22:33 GMT30 July 2021
Listen Live
    Middle East
    Get short URL

    Members of the Syrian terrorist group Ansar al-Islam Front have been seen in a recent video flaunting a store of shoulder-launched anti-aircraft missiles, the first known incident of jihadist forces possessing such weapons.

    The jihadists claim they have a "good number" of SA-7 Strela-2 missiles, which the Free Syrian Army (FSA) and Ansar both plan to use against government aircraft in Quneitra and Daraa. The weapons are not shown being fired in the video, but one fighter remarked, "We, in Ansar al-Islam Front, have distributed several points of air defence to counter any attempt by the Syrian warplanes or helicopters which bombs points in Quneitra province. We have good number of these missiles," according to Middle East Eye


    Another fighter identified as "Abu Bilal" said, "We, in Ansar al-Islam Front and factions of the FSA, are distributing equipment and soldiers toward Tal al-Hara, Mashara, Sandaniya and Jabata. And in the coming days you will hear good news from Quneitra and its surroundings,” adding, "There are a lot of preparations for ambushes and units deployed on the front lines. There are units of air defence, infantry elements and other several sets of our factions and the factions of the FSA in Quneitra and its surroundings." 

    Ansar al-Islam was designated as a terrorist organization by the United Nations and many individual countries, including the US. The group is known for having close ties with the al-Qaeda and Daesh (so-called Islamic State) terrorist groups in Iraq and Syria. Nevertheless, this is not the first time in which members of Ansar al-Islam have received advanced and sophisticated weaponry. In the past, Ansar has also reportedly been among dozens of other “vetted” rebel groups that have received the US-produced BGM-71 anti-tank missile, which is delivered through Saudi Arabia.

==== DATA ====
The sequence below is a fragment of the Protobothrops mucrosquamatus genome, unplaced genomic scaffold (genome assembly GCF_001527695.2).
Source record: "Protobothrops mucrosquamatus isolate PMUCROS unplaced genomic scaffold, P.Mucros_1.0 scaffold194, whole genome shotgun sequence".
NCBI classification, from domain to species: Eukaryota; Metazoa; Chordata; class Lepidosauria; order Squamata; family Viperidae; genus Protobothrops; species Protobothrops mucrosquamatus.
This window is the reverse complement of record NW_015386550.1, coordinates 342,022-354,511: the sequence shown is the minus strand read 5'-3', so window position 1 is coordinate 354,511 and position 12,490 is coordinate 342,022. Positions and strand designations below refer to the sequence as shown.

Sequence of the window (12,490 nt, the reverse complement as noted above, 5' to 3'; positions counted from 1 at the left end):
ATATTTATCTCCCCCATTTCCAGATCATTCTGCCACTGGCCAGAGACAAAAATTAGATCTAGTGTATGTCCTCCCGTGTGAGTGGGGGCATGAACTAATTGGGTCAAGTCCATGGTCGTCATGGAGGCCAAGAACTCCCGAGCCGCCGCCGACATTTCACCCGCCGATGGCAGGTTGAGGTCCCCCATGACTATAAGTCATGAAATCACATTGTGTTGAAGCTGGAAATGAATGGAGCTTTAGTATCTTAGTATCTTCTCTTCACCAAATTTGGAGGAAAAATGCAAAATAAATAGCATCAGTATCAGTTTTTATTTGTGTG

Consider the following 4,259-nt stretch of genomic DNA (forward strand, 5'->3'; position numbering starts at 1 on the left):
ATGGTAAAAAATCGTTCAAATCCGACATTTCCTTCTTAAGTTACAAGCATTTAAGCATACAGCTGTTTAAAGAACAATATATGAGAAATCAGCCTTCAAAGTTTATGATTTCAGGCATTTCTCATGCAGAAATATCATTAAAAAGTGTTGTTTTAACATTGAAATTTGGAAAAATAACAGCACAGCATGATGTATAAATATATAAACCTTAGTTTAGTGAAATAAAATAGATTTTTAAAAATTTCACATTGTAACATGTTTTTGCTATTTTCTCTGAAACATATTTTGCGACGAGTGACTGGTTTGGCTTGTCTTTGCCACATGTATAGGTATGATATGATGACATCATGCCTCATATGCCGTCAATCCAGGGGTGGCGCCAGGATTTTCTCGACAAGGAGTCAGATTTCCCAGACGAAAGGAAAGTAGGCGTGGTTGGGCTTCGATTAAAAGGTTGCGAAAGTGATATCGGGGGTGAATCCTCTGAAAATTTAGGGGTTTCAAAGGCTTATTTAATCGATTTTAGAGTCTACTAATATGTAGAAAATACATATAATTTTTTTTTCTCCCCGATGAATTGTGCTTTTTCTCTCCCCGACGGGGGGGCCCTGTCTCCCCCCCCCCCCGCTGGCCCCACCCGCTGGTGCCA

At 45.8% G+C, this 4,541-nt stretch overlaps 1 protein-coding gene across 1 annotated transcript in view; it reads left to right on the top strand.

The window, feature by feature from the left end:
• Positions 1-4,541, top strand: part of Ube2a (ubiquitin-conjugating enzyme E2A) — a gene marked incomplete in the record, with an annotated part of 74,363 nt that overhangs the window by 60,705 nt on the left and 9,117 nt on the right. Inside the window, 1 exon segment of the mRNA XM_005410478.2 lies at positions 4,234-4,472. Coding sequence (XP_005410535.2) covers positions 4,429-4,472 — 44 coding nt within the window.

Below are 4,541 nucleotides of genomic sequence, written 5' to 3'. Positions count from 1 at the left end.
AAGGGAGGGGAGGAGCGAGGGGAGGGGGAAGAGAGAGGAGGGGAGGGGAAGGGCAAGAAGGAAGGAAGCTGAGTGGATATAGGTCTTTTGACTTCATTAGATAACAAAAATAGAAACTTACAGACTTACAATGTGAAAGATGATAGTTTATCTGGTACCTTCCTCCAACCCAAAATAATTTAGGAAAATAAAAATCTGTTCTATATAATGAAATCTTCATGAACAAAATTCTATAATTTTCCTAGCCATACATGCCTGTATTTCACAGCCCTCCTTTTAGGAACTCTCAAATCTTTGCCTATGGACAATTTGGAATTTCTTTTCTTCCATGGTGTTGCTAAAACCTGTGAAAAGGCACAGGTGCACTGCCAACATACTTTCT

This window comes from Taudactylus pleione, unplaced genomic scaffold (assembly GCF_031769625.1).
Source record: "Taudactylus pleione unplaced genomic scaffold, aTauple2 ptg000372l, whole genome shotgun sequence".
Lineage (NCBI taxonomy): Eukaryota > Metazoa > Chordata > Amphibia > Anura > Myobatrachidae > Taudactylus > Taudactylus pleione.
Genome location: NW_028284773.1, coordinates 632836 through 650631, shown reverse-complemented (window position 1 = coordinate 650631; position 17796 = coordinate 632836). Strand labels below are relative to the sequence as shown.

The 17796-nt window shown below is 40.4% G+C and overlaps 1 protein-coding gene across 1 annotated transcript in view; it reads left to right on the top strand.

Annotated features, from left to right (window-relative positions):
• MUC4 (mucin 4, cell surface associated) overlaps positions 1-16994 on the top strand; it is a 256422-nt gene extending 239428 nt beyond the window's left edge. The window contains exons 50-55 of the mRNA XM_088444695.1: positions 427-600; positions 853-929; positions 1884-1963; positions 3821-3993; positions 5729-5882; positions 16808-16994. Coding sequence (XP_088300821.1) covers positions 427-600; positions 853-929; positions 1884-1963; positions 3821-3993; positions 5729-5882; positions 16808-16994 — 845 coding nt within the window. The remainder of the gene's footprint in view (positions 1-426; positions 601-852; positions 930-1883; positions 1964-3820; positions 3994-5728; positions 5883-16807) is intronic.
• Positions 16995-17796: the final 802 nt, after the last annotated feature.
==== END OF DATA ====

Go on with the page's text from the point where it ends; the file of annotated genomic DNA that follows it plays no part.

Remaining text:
The Hasan Mustafa blog explains: "Groups apply for missiles for specific operations, and small batches are supplied by the MOC (Turkey  and Jordan-based Military Operations Command) as needed. No more than a handful are given to a group at any time. In order to prove the rebel groups are not selling them or giving them away, each launch must be recorded and spent casings returned to the MOC. It is due to these requirements that there is such a wealth of knowledge regarding which groups have been supplied with and fielded these weapons." 

    Syria. Terrorist-controlled eastern Aleppo districts as seen from the city's Citadel.
    © Sputnik / Mikhael Alaeddin

    The US had a long-standing policy banning Syrian rebels from receiving portable anti-aircraft missiles, out of fear that terrorist groups like al-Nursa or Daesh would use them against civilian aircraft, the US, or its allies. However, in September, Reuters reported that anonymous Washington government officials confirmed to the agency that Bashar Assad government’s successful operation in Aleppo "heightened" the possibility that the Obama administration would lift the ban on anti-aircraft missiles for opposition groups.  

    A stockpile of Soviet-made SA-7 Strela-2 missiles was reported missing from military facilities in Libya, after the ousting of Muammar Gaddafi. The missiles were known to fetch tens of thousands of dollars on the black market. There were reports of a covert CIA operation in Libya to locate and reclaim the missing missiles, to prevent them from getting into the hands of terrorist groups. It is not clear whether the missiles obtained by Ansar al-Islam come from that cache, or even if they are combat-ready. 


    Governor of Syria’s Aleppo Calls on Militants to Take Advantage of Amnesty
    Not So Pure After All: 'Black Deeds' of 'White Helmets' in Syria
    Office Of UN Special Envoy for Syria Denies Reports on His Resignation
    Turkish Air Force Hits 7 Daesh Targets in Northern Syria - General Staff
    Putin Expresses Condolences to Erdogan Over Death of Turkish Servicemen in Syria
    Ansar al-Islam, jihadist rebels, anti-aircraft missiles
    Community standardsDiscussion